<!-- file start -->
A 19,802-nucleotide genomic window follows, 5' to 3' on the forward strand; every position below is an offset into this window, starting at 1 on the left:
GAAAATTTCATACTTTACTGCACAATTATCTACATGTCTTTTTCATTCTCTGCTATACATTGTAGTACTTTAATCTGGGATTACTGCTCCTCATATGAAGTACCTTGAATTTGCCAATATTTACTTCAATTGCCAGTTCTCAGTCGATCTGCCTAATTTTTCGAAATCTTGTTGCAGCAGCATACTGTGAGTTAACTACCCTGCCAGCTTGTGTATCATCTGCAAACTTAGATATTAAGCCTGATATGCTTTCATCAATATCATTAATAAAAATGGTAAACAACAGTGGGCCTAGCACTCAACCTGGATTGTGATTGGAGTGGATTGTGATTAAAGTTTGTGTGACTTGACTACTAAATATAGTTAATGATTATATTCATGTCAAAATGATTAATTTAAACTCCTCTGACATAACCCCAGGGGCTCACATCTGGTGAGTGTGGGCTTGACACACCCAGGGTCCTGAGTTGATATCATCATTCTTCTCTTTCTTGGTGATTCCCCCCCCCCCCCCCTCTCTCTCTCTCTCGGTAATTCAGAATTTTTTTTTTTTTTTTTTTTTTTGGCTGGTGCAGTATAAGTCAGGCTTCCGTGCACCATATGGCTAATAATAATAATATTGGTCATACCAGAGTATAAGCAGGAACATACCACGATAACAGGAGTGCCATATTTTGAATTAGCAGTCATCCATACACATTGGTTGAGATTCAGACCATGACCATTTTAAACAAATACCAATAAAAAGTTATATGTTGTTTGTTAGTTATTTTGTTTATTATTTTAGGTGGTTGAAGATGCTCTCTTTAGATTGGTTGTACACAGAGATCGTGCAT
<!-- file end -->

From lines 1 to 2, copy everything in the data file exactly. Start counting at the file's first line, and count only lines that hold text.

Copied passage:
A 19,802-nucleotide genomic window follows, 5' to 3' on the forward strand; every position below is an offset into this window, starting at 1 on the left:
GAAAATTTCATACTTTACTGCACAATTATCTACATGTCTTTTTCATTCTCTGCTATACATTGTAGTACTTTAATCTGGGATTACTGCTCCTCATATGAAGTACCTTGAATTTGCCAATATTTACTTCAATTGCCAGTTCTCAGTCGATCTGCCTAATTTTTCGAAATCTTGTTGCAGCAGCATACTGTGAGTTAACTACCCTGCCAGCTTGTGTATCATCTGCAAACTTAGATATTAAGCCTGATATGCTTTCATCAATATCATTAATAAAAATGGTAAACAACAGTGGGCCTAGCACTCAACCTGGATTGTGATTGGAGTGGATTGTGATTAAAGTTTGTGTGACTTGACTACTAAATATAGTTAATGATTATATTCATGTCAAAATGATTAATTTAAACTCCTCTGACATAACCCCAGGGGCTCACATCTGGTGAGTGTGGGCTTGACACACCCAGGGTCCTGAGTTGATATCATCATTCTTCTCTTTCTTGGTGATTCCCCCCCCCCCCCCCTCTCTCTCTCTCTCGGTAATTCAGAATTTTTTTTTTTTTTTTTTTTTTTGGCTGGTGCAGTATAAGTCAGGCTTCCGTGCACCATATGGCTAATAATAATAATATTGGTCATACCAGAGTATAAGCAGGAACATACCACGATAACAGGAGTGCCATATTTTGAATTAGCAGTCATCCATACACATTGGTTGAGATTCAGACCATGACCATTTTAAACAAATACCAATAAAAAGTTATATGTTGTTTGTTAGTTATTTTGTTTATTATTTTAGGTGGTTGAAGATGCTCTCTTTAGATTGGTTGTACACAGAGATCGTGCAT